The presence of a right wing dispensation also brings in many positives. The deeply entrenched sense of a cultural history drives the movement to work towards a ‘national’ cause, often reflected in times of cross-territorial conflict. This understanding of a belonging to a culture is often amiss in the left leaning liberal, for whom a foreigner Marx is dearer and more conceptually correct than a nationalist icon such as Swami Vivekananda. His call for the resurrection of the ‘Hindu Identity’ as a reformer and nationalist made him  one of the earliest Hindu icons  who inspired millions of ‘suppressed’, ‘culturally wounded’ Indians to look beyond drudgery and self pity, and reclaim their glorious identity of the ancient past.  A recent trip to Vadodara was quite revealing, with banners of Swamiji at every corner, creating a sense of pride in the Hindus, who saw in the appropriation of an Icon attempts to evoke pride in our culture. I also passed through Naroda Patiya on my way to Amdavad Airport, where the one of the most gruesome episodes of the 2002 violence occurred. A decade has passed, and the recent Gujarat mandate clearly showed that the populace of a State preferred the Hindu Right. That this choice has remained constant for most part of the past quarter of a century is something which our media fails to grasp. Justice and Reconciliation takes time, as the South African episode has shown, and we cannot afford to mortgage our future for the sake of our past.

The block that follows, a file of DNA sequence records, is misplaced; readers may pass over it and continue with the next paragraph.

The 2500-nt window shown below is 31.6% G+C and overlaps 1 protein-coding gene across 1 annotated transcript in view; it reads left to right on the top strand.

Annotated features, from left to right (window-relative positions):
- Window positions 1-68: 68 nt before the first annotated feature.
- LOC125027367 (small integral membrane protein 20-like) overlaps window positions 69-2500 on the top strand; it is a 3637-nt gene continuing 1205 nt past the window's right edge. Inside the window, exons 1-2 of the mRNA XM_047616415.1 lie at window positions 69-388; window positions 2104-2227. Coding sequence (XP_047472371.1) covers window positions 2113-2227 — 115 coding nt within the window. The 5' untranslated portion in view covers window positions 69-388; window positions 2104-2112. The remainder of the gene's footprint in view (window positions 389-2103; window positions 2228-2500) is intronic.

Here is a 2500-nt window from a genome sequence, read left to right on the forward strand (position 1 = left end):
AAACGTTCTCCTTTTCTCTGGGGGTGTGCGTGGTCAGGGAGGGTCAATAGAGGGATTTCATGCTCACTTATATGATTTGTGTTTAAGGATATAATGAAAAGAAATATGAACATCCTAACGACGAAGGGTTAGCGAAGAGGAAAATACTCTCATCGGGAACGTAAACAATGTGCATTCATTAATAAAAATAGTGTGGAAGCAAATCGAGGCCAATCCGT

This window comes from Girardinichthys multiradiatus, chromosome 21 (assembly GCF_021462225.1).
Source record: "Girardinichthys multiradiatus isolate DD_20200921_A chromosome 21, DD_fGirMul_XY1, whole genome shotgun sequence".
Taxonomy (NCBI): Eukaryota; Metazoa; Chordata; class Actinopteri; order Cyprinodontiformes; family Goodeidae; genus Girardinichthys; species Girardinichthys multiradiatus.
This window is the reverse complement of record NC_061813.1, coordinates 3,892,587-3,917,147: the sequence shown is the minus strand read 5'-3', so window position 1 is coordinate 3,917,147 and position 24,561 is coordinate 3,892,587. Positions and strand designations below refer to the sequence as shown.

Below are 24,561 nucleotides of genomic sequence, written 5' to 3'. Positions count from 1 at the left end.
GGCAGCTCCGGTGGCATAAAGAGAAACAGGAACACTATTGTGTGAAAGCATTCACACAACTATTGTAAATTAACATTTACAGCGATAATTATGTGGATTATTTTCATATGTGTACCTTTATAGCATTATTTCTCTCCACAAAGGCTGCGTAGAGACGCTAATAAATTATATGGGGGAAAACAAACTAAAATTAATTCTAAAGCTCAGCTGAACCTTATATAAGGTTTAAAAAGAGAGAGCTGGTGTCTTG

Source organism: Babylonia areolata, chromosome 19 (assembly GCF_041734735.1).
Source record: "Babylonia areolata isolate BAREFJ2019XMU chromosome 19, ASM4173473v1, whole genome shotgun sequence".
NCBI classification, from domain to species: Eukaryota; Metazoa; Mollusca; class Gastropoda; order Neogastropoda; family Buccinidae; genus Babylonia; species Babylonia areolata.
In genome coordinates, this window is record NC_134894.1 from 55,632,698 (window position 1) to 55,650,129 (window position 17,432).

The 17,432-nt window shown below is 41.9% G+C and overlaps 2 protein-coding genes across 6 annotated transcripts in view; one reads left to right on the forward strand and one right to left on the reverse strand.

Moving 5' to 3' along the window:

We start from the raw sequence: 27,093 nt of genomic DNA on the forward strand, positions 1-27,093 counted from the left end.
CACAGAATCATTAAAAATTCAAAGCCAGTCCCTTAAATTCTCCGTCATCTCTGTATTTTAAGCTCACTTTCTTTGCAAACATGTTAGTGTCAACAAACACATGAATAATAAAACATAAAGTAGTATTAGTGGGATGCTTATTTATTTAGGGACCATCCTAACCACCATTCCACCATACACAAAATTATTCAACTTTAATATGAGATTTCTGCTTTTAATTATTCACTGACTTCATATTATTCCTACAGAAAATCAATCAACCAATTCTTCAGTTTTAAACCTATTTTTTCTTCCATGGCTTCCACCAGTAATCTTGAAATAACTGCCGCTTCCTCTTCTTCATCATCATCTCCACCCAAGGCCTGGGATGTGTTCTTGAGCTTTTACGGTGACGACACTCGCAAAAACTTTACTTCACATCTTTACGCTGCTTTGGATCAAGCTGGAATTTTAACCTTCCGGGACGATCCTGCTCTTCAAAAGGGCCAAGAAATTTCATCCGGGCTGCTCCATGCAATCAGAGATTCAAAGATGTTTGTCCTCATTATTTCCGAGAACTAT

It is within this socio-cultural context that the right wing political groupings often are able to push forward economic reforms. For them, it fits perfectly into the picture of reclaiming the glory of the ancient past of the nation, under the auspices of the ‘spiritual and cultural’ guidance of the times of yore. A perfect example of this has been the tenure of NDA between 1998 and 2004. The NDA regime had a terrific track record on Infrastructure, whether bit is the Golden Quadrilateral Project or opening up the Telecom Sector, these are the foundational elements of our economic growth.  The disinvestment agenda under the NDA regime was aggressive and economy was certainly on a growth trajectory during Atalji’s era. On the National Security agenda, any border deal which is sealed by a Right Wing dispensation will be far more acceptable by the majority community in opposition to a sell-out to the enemy as a hypothetical Bangladesh Nationalist Party Government deal with the Indian Government on the Teesta river sharing accord, albeit highly unlikely.

 The Hindu Right has been absent from the seat of power at the Federal level since a decade, although it has been in control of major states such as Madhya Pradesh , Chattisgarh and Karnataka with relative success. Governance has been a trump card in the arsenal of the Right. Congress’s trump card of an Inclusive governance platform has fallen much short of the initial euphoria of its overvelming mandate in 2009. The dynastic politics of the Congress does not buy any favors from the electorate any more given the demographic transitions in the nation. The constellation of leadership alternatives offered by the BJP and the NDA is a strength that can be leveraged thirteen months from now.

Thus, secularism as an ideology is spent force as far as the 2014 polls or even earlier is concerned, as it is equated with crony capitalism, corruption and casteism.  Liberalism as a political project has to grow muscles of economic rationale to attract a rapidly urbanizing electorate. And conversely The Hindu Right has to tone down the volume of marginalization of the religious minorities. The Modi-esque Hindutva + Development model for the nation, perhaps?

Special Thanks for inputs to Mr. Rohit Pathania